August 15, 2011

The Devotion Project Celebrates Love Through The Decades

My good friend and fellow filmmanista (yes, I just made up that word) Tony Osso recently won best short at the New Festival  for a film about two men who have been a couple since the 1950's.  It just posted to YouTube and is called "The Devotion Project: More Than Ever."  Its the first in what will be a series of Devotion Project shorts celebrating long-term gay commitment, something that we don't hear or see enough of but which is out there.  In fact, in my wholly unscientific survey, it seemed that the majority of couples flooding City Hall last month when marriage equality became the law in New York had been together for 20-30 years.

Anyway, Tony's film is a beautiful study of the 54-year relationship of Bill Campbell and John Hilton. He's currently talking to three other couples in various cities and hopes to shoot more for the Devotion Project in the fall.  This series is wonderful reclaiming of the somewhat hidden history of gay couples which comes more and more to light as the struggle for marriage equality grows. Bravo Tony!

August 12, 2011

The Dumpster Pools Are Back At THE PALMS

After making a splash in Brooklyn back in 2009, the trendy Dumpster pools made an appearance at the Summer Streets event last August.  Now they are back this year at a new location, a temporary resort/nightclub being called THE PALMS over in Long Island City.

This all comes from the creative minds of the folks at Third Ward and the Danger party people so you can bet this will be hipster central. They have a knack of putting together truly unique events, filled with cool art, fun music and good energy.  And who doesn't like a pool party?  Admission is $20 on Saturday but only $10 on Sunday.  And there will be food too...including Lobster rolls!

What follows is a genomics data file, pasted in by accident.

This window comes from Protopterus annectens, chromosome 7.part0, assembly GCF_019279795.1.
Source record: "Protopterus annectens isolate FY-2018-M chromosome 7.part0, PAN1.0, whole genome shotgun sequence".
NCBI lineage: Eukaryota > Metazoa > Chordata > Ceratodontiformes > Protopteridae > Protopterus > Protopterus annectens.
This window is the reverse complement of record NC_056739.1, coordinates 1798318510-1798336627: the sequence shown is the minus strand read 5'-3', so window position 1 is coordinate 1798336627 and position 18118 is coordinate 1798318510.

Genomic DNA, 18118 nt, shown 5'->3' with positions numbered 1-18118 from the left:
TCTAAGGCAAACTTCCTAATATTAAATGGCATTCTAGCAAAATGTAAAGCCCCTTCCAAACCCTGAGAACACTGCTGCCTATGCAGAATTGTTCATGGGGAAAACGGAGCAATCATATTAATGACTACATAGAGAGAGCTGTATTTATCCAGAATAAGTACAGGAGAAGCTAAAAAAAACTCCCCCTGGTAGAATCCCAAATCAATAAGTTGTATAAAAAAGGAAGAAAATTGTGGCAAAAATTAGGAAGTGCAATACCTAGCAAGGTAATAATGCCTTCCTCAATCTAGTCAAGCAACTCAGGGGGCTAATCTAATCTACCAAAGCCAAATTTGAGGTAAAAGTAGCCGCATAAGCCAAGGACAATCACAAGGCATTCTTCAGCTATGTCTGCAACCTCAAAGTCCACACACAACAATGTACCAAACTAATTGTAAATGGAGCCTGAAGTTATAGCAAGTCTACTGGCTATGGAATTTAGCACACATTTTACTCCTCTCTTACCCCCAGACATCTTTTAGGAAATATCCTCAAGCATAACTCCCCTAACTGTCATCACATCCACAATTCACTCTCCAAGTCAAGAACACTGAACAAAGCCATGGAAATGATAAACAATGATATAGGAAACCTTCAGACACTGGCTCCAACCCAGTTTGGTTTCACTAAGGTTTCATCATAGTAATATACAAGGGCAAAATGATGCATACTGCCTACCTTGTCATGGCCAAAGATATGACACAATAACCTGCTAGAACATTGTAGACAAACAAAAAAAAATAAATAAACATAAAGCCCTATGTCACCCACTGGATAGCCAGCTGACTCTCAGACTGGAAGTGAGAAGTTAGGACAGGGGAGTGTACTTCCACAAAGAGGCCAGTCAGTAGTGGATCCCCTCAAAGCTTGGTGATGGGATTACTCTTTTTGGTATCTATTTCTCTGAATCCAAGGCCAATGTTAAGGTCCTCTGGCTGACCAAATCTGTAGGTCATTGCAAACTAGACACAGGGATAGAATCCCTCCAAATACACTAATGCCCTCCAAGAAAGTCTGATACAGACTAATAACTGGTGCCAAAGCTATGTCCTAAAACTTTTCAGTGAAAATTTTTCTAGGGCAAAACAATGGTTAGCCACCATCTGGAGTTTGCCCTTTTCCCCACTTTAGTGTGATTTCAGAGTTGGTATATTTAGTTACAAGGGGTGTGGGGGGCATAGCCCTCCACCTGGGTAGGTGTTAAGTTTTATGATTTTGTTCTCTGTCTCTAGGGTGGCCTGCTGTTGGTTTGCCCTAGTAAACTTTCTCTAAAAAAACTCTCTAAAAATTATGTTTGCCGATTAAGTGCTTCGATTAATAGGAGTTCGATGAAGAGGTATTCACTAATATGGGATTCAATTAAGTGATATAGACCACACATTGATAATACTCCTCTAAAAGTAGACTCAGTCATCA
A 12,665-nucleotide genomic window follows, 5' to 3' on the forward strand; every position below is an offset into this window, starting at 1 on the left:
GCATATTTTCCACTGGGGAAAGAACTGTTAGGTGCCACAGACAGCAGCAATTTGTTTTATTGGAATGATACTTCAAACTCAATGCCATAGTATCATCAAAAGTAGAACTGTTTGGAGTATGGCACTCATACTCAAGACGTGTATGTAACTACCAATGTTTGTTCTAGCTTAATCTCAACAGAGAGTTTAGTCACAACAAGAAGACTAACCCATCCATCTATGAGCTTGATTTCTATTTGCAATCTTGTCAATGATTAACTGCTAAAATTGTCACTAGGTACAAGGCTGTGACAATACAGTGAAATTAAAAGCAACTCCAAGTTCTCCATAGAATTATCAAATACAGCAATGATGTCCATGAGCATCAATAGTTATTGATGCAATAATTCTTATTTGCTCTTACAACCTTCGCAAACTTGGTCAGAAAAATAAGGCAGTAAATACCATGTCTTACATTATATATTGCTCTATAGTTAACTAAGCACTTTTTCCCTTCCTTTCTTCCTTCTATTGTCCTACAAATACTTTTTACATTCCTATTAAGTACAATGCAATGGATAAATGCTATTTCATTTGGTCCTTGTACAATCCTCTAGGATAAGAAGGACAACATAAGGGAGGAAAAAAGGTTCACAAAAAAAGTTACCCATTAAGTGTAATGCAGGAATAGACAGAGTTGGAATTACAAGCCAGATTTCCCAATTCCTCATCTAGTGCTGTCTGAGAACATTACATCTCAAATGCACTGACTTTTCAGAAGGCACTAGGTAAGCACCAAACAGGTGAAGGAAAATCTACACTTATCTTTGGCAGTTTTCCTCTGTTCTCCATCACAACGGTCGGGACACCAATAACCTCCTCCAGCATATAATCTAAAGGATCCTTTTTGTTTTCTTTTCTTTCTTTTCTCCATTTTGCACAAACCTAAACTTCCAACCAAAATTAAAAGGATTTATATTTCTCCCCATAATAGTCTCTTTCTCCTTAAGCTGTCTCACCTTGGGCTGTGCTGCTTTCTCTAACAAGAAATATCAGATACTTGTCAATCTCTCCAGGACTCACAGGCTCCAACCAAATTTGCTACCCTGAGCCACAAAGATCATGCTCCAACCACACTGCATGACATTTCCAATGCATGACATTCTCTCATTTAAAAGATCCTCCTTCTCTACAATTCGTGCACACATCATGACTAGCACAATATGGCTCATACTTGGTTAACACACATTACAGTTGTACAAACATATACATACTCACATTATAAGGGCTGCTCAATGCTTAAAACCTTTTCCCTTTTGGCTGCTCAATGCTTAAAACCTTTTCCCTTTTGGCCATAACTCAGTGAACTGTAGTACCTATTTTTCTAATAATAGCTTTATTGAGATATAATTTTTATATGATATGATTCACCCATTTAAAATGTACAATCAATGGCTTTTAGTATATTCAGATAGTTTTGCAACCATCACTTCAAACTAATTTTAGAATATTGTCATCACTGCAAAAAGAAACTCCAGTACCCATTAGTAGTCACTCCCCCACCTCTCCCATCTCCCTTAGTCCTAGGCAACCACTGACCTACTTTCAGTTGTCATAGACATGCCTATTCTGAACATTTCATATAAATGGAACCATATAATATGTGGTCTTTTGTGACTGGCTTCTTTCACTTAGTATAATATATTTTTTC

August 11, 2011

From NY to LA In 12 Minutes

OK--so I'm "borrowing" this headline today from where it caught my eye this AM.  Of course, in true CNN style the hype doesn't quit match the actual story.  But the story is pretty interesting anyway.  It's about a new unmanned hypersonic vehicle that the Department of Defense is testing today.  It's a triangular "plane" that flys at more than 21 times the speed of sound.  In military terms, that means it could ostensibly reach anyplace on the planet in less than an hour.

Though hardly meant for bi-coastal commuters, it's still fascinating in a science-sense.  What I also found intriguing is that the plane is developed by DARPA, the military's advance research lab.  And though you could not watch the top secret launch, you could follow it on Twitter. Yes, top secret, highly classified DARPA has it's own Twitter feed!  The launch was live-Tweeted today but they seemed to have lost contact with the vehicle and it's status is currently unknown.  I will be following to find out more....

August 10, 2011

Gay Republican Running For President...Seriously

So it sounds like a setup for a joke; a gay, Jewish, Republican running for President enters a bar and starts canvassing for votes.  But for Fred Karger, a 62-year old California political consultant, he is serious. Sort of.  He's knows he has basically no chance of winning the Presidency or even a GOP primary for that matter. But he's going for it anyway (with his own money too!) in an attempt to get the message out that you can be gay and run for the highest office in the land.